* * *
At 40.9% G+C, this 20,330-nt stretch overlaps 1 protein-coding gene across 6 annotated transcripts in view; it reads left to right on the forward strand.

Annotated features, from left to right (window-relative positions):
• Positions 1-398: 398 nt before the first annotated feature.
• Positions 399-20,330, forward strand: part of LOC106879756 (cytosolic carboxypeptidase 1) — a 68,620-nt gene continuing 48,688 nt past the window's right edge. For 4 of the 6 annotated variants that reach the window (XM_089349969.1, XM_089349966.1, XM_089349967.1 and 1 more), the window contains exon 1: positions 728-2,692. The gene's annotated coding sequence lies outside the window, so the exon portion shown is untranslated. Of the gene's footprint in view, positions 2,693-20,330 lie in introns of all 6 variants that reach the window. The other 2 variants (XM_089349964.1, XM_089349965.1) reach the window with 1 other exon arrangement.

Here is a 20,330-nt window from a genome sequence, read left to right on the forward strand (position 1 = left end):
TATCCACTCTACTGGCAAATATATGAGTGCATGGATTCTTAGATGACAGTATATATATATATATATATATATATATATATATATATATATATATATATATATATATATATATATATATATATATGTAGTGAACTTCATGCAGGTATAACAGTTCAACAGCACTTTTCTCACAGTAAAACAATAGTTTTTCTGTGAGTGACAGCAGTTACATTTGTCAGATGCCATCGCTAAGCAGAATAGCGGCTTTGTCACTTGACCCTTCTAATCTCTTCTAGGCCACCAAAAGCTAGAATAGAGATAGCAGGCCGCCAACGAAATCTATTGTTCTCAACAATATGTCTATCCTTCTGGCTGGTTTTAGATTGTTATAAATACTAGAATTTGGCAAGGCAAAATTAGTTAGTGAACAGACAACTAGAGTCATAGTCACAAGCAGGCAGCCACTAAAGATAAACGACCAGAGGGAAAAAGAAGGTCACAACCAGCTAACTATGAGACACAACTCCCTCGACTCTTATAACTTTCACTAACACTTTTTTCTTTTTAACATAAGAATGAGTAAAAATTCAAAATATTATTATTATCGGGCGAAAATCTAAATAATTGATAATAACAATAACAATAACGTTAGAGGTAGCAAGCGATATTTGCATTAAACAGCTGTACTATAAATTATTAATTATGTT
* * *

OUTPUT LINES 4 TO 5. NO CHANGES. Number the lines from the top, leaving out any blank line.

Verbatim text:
• Positions 399-20,330, forward strand: part of LOC106879756 (cytosolic carboxypeptidase 1) — a 68,620-nt gene continuing 48,688 nt past the window's right edge. For 4 of the 6 annotated variants that reach the window (XM_089349969.1, XM_089349966.1, XM_089349967.1 and 1 more), the window contains exon 1: positions 728-2,692. The gene's annotated coding sequence lies outside the window, so the exon portion shown is untranslated. Of the gene's footprint in view, positions 2,693-20,330 lie in introns of all 6 variants that reach the window. The other 2 variants (XM_089349964.1, XM_089349965.1) reach the window with 1 other exon arrangement.

Here is a 20,330-nt window from a genome sequence, read left to right on the forward strand (position 1 = left end):